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Federalizing our Attention to Politics Crowds out Local Issues
You have written: “We have radically federalized our attention to politics and public life. I fear it crowds out attention to local matters in the hometown paper.” Why is that happening?
Part of the reason is federal policy and national politics are too interesting. We have gotten so interested in Washington that we tend to engorge it as if it were more important than it is.
There’s a disproportionate amount of attention relative to the actual importance in moving policy and changing culture in the United States. We pay less attention to the things that are more important, like what’s going on in the City Council. They seem boring to us.
I was out in Seattle, where I grew up, right after the 2016 elections. Everyone was super wound up about Donald Trump. I said, “Hey, who won the school board race?” It had been on the same day, but no one knew. That is a way bigger deal. The school board is taking care of your kids.
My point is we should try to pay attention to what’s more important in your life. If you don’t, you’re simply looking at politics as a form of entertainment. That’s a problem for an engaged citizenry.
How do we reengage people locally?
There is a responsibility for people in national public life to stop being interesting. We need a much more boring president and a much more boring Congress. Calvin Coolidge ran on that. He was like, “I’m not going to be in the news every day” and he was a very good president.
People will put their attention where the action is. If there’s too much action in Washington, then they’re going to take their eye off the ball.
The second thing is you need leaders to encourage citizens to pay attention to what really matters. We have a press and leadership that is working 24/7 to convince people that what Donald Trump has for breakfast could conceivably matter to anybody beyond Donald Trump. It absolutely shouldn’t.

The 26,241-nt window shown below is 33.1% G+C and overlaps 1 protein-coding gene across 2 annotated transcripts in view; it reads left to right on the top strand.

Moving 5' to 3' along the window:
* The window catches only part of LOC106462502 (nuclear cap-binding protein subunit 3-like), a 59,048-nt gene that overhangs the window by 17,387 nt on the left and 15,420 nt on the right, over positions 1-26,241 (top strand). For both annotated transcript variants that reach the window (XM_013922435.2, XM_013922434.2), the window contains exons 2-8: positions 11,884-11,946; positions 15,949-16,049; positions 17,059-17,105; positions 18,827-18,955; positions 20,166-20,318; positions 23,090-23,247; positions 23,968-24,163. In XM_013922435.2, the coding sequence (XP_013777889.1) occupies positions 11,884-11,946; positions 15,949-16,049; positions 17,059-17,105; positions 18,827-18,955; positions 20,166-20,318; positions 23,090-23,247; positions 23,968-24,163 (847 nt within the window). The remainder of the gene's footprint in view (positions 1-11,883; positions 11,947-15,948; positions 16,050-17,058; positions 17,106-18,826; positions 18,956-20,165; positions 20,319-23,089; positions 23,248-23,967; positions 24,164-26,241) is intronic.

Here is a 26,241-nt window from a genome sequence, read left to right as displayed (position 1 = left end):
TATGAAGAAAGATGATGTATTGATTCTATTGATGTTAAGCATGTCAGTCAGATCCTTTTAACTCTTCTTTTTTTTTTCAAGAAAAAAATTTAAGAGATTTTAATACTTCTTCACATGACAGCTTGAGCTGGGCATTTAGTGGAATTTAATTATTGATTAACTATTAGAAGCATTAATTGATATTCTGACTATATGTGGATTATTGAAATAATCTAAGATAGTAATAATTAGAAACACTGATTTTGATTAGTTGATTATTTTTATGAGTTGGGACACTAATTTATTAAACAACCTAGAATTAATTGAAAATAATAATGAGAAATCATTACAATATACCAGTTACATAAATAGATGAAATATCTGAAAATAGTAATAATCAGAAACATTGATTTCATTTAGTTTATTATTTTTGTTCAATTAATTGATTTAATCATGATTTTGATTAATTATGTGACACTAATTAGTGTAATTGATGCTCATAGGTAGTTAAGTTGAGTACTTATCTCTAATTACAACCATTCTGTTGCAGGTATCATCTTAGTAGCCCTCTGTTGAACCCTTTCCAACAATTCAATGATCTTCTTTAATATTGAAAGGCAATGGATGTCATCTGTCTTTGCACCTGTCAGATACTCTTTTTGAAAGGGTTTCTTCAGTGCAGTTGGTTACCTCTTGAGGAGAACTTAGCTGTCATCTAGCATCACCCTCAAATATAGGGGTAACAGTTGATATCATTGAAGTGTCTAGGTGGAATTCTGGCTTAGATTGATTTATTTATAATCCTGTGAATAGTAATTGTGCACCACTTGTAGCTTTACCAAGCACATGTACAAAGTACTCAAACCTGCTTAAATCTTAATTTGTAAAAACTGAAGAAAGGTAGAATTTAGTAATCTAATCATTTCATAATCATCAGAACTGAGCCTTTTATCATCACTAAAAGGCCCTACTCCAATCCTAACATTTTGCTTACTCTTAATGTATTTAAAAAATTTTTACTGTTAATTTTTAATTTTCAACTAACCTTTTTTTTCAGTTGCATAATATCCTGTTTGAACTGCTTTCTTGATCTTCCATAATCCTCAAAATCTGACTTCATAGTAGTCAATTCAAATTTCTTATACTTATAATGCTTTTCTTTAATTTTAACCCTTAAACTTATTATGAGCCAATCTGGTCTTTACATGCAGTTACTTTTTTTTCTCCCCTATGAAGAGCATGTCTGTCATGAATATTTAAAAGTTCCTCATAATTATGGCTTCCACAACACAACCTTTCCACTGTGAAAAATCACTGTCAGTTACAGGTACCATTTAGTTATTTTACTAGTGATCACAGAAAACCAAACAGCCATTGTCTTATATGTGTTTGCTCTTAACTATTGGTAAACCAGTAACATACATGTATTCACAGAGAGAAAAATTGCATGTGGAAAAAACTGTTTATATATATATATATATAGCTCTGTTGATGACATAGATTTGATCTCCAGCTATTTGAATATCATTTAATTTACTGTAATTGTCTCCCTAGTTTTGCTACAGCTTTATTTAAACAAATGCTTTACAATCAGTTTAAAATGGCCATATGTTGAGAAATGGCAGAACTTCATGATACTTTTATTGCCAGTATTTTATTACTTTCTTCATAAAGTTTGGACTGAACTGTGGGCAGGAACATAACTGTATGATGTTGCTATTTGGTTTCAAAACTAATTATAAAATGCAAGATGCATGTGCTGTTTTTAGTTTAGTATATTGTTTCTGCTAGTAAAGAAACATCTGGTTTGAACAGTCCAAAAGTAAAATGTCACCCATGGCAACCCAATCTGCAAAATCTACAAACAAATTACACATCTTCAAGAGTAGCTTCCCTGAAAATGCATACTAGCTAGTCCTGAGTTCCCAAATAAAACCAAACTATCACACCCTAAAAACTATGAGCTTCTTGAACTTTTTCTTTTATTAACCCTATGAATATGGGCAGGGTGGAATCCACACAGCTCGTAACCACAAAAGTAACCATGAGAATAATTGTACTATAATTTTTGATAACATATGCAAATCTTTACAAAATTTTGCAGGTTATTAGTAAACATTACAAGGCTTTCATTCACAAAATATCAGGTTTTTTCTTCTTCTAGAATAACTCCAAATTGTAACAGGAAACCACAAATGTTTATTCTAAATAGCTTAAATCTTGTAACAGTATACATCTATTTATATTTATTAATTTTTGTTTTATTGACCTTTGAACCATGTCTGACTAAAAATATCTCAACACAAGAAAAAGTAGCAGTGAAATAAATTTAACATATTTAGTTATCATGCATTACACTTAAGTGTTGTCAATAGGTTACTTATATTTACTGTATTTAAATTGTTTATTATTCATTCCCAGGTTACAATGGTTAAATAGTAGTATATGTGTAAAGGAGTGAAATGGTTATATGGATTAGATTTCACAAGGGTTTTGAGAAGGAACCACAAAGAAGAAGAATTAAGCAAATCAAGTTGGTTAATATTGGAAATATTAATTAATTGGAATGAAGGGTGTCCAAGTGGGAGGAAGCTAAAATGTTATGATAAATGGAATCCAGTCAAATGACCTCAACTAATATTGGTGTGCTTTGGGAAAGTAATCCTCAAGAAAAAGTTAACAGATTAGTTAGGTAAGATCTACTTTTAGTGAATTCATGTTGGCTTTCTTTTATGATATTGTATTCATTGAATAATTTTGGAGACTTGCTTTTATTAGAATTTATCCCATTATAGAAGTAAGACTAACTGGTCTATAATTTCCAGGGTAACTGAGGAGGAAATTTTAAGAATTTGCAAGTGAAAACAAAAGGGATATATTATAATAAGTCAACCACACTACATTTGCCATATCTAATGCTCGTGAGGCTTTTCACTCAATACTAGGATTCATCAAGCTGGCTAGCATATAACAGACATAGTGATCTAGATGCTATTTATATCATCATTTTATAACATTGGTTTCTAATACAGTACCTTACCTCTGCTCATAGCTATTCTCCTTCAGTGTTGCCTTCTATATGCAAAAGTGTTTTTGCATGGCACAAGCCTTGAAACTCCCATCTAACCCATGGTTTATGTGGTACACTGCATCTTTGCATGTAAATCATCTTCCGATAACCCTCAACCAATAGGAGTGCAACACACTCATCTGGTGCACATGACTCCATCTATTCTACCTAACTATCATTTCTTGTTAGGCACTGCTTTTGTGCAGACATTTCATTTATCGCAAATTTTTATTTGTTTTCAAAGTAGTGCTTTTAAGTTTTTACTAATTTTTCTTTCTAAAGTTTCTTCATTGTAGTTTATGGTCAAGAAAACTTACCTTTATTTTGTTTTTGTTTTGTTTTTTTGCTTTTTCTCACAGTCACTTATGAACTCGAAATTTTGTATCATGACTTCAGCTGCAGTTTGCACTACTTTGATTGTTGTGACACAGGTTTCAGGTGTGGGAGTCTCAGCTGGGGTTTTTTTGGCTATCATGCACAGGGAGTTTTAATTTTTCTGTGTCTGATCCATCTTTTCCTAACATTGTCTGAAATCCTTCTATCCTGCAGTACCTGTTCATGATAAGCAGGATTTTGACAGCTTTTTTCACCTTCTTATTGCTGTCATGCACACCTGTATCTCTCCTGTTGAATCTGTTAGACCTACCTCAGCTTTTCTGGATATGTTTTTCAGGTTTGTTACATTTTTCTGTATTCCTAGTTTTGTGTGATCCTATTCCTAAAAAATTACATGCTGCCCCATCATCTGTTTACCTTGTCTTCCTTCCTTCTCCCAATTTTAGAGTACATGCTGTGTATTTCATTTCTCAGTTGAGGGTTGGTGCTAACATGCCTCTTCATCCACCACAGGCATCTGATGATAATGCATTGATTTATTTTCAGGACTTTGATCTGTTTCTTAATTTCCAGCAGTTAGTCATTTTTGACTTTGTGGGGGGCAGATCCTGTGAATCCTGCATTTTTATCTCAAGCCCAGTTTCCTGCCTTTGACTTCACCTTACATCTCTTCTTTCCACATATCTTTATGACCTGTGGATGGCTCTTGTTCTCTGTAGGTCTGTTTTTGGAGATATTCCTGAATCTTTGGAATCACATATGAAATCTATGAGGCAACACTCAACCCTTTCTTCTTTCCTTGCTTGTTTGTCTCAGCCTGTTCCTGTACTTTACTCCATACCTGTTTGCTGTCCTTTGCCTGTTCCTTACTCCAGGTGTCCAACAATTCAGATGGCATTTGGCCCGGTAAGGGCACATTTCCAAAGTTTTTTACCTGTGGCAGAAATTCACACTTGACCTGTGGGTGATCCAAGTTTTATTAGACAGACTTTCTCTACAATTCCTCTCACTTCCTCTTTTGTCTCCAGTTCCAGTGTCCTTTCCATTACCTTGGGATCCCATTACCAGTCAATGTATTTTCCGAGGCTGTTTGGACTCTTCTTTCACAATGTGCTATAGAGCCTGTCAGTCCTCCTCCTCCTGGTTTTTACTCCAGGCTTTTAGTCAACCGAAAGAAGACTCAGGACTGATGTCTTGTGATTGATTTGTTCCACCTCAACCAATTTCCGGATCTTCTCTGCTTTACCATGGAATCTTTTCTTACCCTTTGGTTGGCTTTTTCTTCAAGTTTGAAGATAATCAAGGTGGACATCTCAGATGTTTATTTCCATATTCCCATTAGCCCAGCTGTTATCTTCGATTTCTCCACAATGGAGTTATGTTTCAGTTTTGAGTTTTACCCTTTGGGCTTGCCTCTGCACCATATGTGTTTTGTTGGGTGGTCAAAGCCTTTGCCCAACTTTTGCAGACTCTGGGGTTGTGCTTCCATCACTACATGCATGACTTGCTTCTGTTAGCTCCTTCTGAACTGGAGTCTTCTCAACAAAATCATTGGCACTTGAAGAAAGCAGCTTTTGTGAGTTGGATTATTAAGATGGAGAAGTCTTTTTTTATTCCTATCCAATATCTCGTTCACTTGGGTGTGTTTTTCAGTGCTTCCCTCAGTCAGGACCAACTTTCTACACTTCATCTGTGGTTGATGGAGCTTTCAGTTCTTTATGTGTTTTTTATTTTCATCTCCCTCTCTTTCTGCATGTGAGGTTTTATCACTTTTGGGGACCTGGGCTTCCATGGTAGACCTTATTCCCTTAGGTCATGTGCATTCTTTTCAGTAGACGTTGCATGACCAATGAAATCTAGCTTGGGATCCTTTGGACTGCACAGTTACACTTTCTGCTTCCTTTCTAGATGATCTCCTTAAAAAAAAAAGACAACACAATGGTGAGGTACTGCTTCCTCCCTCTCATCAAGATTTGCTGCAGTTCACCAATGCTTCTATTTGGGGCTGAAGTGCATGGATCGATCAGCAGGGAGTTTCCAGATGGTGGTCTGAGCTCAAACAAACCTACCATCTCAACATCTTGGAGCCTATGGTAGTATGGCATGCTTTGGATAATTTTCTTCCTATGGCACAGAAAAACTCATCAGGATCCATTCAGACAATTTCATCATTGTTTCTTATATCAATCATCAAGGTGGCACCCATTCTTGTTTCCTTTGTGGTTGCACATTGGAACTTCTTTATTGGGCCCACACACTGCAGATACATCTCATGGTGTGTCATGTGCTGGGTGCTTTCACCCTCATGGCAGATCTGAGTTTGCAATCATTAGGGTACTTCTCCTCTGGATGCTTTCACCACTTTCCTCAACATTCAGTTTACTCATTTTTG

That said, let me back off a tiny bit. Data has shown that a big majority of Americans can’t name both their senators. I used to just hate that. Then, I thought: God Bless America; they’re paying attention to choir rehearsal, a soccer game, and feeding their families. Thank God they don’t have to know.
In Dallas, we are lucky to get 5 percent turnout for a school board races. Those are hard, important positions.
And those 5 percent are not the ones who care for the right reasons typically. The unions and activists care about them. If ordinary citizens and parents cared more about those positions, more community-oriented people would want that job. They would know that all those people who are paying attention would have their back. Instead, you get a union crony. And parents are like, whatever, I like my kid’s second grade teacher.
William McKenzie is editorial director for the George W. Bush Institute, where he also serves as editor of The Catalyst: A Journal of Ideas from the Bush Institute.
Active in education issues, he co-teaches an education policy class at SMU’s Simmons School of Education and Human Development. He also participates in the Bush Institute’s school accountability project.
Before joining the Bush Institute, the Fort Worth native served 22 years as an editorial columnist for the Dallas Morning News and led the newspaper’s Texas Faith blog. The University of Texas graduate’s columns appeared nationwide and he has won a Pulitzer Prize and commentary awards from the Education Writers Association, the American Academy of Religion, and the Texas Headliners Foundation, among other organizations. He still contributes columns and essays for the Morning News and The Weekly Standard.
Before joining the News in 1991, he earned a master’s degree in political science from the University of Texas at Arlington and spent a dozen years in Washington, D.C. During that time, he edited the Ripon Forum.
McKenzie has served as a Pulitzer Prize juror, on the board of a homeless organization, and on governing committees of a Dallas public school. He also is an elder of the First Presbyterian Church in Dallas, where he lives with his wife and their twin children.Full Bio
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